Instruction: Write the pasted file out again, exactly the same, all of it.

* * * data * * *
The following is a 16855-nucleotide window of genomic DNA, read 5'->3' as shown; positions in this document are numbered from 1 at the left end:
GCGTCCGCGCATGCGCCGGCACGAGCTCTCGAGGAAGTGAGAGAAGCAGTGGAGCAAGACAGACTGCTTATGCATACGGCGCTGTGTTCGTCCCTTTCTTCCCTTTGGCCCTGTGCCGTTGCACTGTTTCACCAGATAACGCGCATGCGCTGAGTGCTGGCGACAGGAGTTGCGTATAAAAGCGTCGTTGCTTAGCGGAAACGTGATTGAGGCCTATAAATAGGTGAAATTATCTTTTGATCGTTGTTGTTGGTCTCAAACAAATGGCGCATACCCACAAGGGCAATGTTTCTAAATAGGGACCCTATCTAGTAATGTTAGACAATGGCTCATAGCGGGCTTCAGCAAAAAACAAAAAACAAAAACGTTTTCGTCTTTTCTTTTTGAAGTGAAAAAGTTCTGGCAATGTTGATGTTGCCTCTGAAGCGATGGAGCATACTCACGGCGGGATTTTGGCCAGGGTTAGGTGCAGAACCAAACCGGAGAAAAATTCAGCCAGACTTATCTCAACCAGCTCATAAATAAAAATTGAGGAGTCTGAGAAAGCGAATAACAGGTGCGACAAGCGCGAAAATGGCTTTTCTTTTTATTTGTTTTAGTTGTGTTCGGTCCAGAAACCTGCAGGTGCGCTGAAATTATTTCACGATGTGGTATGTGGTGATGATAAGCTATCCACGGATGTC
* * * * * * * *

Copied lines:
The following is a 16855-nucleotide window of genomic DNA, read 5'->3' as shown; positions in this document are numbered from 1 at the left end:
GCGTCCGCGCATGCGCCGGCACGAGCTCTCGAGGAAGTGAGAGAAGCAGTGGAGCAAGACAGACTGCTTATGCATACGGCGCTGTGTTCGTCCCTTTCTTCCCTTTGGCCCTGTGCCGTTGCACTGTTTCACCAGATAACGCGCATGCGCTGAGTGCTGGCGACAGGAGTTGCGTATAAAAGCGTCGTTGCTTAGCGGAAACGTGATTGAGGCCTATAAATAGGTGAAATTATCTTTTGATCGTTGTTGTTGGTCTCAAACAAATGGCGCATACCCACAAGGGCAATGTTTCTAAATAGGGACCCTATCTAGTAATGTTAGACAATGGCTCATAGCGGGCTTCAGCAAAAAACAAAAAACAAAAACGTTTTCGTCTTTTCTTTTTGAAGTGAAAAAGTTCTGGCAATGTTGATGTTGCCTCTGAAGCGATGGAGCATACTCACGGCGGGATTTTGGCCAGGGTTAGGTGCAGAACCAAACCGGAGAAAAATTCAGCCAGACTTATCTCAACCAGCTCATAAATAAAAATTGAGGAGTCTGAGAAAGCGAATAACAGGTGCGACAAGCGCGAAAATGGCTTTTCTTTTTATTTGTTTTAGTTGTGTTCGGTCCAGAAACCTGCAGGTGCGCTGAAATTATTTCACGATGTGGTATGTGGTGATGATAAGCTATCCACGGATGTC